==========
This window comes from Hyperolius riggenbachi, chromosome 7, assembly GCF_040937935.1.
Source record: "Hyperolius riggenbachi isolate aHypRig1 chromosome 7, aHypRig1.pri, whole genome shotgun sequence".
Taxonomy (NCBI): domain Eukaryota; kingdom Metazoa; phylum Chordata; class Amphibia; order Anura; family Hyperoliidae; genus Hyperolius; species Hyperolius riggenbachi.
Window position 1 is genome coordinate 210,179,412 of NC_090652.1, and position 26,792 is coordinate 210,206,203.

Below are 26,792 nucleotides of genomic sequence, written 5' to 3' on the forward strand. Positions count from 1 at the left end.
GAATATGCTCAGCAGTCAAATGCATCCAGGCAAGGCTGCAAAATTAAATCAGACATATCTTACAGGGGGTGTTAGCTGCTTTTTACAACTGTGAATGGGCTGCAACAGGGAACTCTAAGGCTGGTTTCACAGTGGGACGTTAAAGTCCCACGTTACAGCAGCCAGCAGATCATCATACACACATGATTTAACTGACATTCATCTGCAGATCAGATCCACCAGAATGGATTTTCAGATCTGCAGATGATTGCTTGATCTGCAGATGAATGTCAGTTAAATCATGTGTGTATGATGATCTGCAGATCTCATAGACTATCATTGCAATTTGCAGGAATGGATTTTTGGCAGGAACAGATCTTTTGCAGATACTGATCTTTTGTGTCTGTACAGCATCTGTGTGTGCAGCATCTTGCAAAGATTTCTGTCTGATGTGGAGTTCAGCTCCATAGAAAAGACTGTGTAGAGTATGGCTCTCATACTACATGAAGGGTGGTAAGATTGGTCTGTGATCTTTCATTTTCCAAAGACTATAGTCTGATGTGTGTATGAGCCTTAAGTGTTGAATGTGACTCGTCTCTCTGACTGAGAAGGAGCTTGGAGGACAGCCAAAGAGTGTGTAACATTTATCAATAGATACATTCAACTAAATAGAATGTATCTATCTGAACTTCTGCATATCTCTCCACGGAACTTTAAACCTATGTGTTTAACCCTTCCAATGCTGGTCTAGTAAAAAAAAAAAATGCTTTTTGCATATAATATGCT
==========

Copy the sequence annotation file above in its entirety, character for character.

This window comes from Hyperolius riggenbachi, chromosome 7, assembly GCF_040937935.1.
Source record: "Hyperolius riggenbachi isolate aHypRig1 chromosome 7, aHypRig1.pri, whole genome shotgun sequence".
Taxonomy (NCBI): domain Eukaryota; kingdom Metazoa; phylum Chordata; class Amphibia; order Anura; family Hyperoliidae; genus Hyperolius; species Hyperolius riggenbachi.
Window position 1 is genome coordinate 210,179,412 of NC_090652.1, and position 26,792 is coordinate 210,206,203.

Below are 26,792 nucleotides of genomic sequence, written 5' to 3' on the forward strand. Positions count from 1 at the left end.
GAATATGCTCAGCAGTCAAATGCATCCAGGCAAGGCTGCAAAATTAAATCAGACATATCTTACAGGGGGTGTTAGCTGCTTTTTACAACTGTGAATGGGCTGCAACAGGGAACTCTAAGGCTGGTTTCACAGTGGGACGTTAAAGTCCCACGTTACAGCAGCCAGCAGATCATCATACACACATGATTTAACTGACATTCATCTGCAGATCAGATCCACCAGAATGGATTTTCAGATCTGCAGATGATTGCTTGATCTGCAGATGAATGTCAGTTAAATCATGTGTGTATGATGATCTGCAGATCTCATAGACTATCATTGCAATTTGCAGGAATGGATTTTTGGCAGGAACAGATCTTTTGCAGATACTGATCTTTTGTGTCTGTACAGCATCTGTGTGTGCAGCATCTTGCAAAGATTTCTGTCTGATGTGGAGTTCAGCTCCATAGAAAAGACTGTGTAGAGTATGGCTCTCATACTACATGAAGGGTGGTAAGATTGGTCTGTGATCTTTCATTTTCCAAAGACTATAGTCTGATGTGTGTATGAGCCTTAAGTGTTGAATGTGACTCGTCTCTCTGACTGAGAAGGAGCTTGGAGGACAGCCAAAGAGTGTGTAACATTTATCAATAGATACATTCAACTAAATAGAATGTATCTATCTGAACTTCTGCATATCTCTCCACGGAACTTTAAACCTATGTGTTTAACCCTTCCAATGCTGGTCTAGTAAAAAAAAAAAATGCTTTTTGCATATAATATGCT